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Bonds vs. Stocks


Guest kawikaho
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A major lesson in investing is that just because something sounds crazy, but works, doesn't mean it isn't crazy.

 

The inverse holds as well.

 

The fact is that buying expensive stocks will result in poor returns, and buying governments bonds at massive yield premiums to actual future inflation will work well.

 

The problem is learning how to value stocks and how to predict inflation... let's see how that rolling LT treasury game works for the next 25 years.

 

Ben

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Attached is some sobering data and research from the Leuthold Group. Steven Leuthold is sometimes called the contrarian's contrarian. The facts are that Treasuries for both the 30, 10, 5, and 1 year time frames have outperformed the market by increasing margins. Very sobering indeed.

 

Cheers

JEast

(formally 653211)

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Why is everyone obsessed with the 'aggregate'? All these news reports are the polar opposite of value investing, which is a form of focus investing. Yes, maybe on average you have this phenomenon reported, but value investors invest in individual businesses using reason and analysis to pick better businesses for better returns. It is clear as day that a concentrated portfolio of the right businesses will blow bonds AND the averages out of the water.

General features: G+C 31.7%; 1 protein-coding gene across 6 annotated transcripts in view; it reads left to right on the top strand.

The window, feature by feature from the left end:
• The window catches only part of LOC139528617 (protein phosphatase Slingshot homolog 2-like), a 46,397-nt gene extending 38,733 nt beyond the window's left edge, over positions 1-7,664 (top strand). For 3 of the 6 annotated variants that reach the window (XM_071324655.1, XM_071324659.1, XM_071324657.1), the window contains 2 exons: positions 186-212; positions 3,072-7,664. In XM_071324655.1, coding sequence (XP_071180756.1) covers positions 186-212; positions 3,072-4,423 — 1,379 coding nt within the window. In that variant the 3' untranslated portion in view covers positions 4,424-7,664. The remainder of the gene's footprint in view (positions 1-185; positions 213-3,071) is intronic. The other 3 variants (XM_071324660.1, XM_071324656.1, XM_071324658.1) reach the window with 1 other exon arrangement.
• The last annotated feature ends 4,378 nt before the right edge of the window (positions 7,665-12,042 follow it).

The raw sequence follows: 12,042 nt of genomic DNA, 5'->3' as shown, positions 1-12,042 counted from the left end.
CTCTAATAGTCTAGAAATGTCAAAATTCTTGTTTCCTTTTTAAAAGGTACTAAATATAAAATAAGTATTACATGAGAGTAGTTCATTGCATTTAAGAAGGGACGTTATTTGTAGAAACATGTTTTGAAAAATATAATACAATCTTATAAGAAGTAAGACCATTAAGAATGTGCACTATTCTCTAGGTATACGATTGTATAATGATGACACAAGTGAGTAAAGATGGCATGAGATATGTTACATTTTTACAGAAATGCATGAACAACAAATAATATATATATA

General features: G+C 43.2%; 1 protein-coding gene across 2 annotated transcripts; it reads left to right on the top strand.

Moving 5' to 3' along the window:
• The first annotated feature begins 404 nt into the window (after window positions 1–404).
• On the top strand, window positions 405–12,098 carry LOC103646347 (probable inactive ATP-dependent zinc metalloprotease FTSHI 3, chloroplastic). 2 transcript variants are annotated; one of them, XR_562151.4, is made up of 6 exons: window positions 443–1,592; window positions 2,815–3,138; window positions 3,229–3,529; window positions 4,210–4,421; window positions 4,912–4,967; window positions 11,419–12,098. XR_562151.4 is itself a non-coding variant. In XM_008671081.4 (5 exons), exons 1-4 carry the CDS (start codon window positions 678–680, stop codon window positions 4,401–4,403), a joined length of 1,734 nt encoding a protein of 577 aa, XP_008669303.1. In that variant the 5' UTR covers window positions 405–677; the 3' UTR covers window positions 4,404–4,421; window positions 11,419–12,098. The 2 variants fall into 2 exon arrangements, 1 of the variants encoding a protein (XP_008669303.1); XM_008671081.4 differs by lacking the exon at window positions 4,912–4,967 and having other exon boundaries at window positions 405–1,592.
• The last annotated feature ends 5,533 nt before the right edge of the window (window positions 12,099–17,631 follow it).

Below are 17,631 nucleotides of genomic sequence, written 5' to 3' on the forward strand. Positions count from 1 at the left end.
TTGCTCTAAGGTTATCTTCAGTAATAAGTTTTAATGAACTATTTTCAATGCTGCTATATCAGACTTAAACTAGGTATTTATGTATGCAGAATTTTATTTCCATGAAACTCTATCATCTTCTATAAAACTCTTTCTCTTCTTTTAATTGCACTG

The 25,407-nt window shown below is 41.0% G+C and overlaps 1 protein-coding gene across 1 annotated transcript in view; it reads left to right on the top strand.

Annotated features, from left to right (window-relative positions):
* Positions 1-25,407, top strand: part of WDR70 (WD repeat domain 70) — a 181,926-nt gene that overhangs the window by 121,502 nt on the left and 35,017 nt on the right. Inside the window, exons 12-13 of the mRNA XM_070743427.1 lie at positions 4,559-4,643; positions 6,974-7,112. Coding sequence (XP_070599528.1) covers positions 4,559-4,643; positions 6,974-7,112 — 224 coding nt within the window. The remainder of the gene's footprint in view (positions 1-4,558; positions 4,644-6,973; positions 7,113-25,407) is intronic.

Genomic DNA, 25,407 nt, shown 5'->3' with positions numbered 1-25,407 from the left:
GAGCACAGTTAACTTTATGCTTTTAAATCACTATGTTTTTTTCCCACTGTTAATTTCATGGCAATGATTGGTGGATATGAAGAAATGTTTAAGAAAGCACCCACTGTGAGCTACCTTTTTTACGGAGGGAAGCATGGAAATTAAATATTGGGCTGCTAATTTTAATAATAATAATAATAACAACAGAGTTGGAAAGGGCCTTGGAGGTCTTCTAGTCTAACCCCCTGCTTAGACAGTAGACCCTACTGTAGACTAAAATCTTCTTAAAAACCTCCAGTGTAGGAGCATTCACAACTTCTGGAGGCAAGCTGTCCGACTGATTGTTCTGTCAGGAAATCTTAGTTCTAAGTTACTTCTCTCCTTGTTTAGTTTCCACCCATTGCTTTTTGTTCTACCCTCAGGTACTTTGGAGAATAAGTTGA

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The problem with these sorts of return figures is that they are based on two randomly selected points in time.  Not a rolling average.  The market just crashed!  Of course the return is going to be lower if look at it now.  What about 1 quarter ago?  2 quarters ago?  2 years ago?  Randomly selecting two points in time "today and x years from today" is random and statistically nonsensical.

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Yeah, i guess I don't find this data surprising, sobering, insightful, or anything of the sort.

 

Stocks have sucked, and have had crappy yields for years.  for the majority of that period in question, treasuries had some juicy yields.

 

Anyway, just make money I guess.

 

Ben

 

I've been buying lots of fixed income lately, but most of it is rated 'junk'.  Treasuries here are a bet on deflation, but they are not anything else.  It may be a good bet, but these stats don't really say anything of value.  It's the same with the "stocks for the long run" BS that just said stocks outperform inflation by X% but mentioned nothing of specific issues or VALUATION.  Maybe I'm blind. ;-)

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Guest kawikaho

Another interesting thing to note is lately, because of the lack of buyers for the recent Treasury auctions (no big surprise there), the long term yields have been climbing -- obviously.  With the lack of buyers for the U.S. govt's debt, prices should fall and yields should go up.  I believe, when the economy is on an uptrend, we will have two positives that could affect LT treasury prices: inflation, and lack of demand.  Might be the next investment oppty.  However, the implications of that would be an increase in the 30 yr mortgage rates.  As of recently, Treasury yields have started to climb, whereas 30 yr rates have not.  Hmmmm... things could get pretty interesting in the next 7 years.  I predict 70-80's style stagflation.

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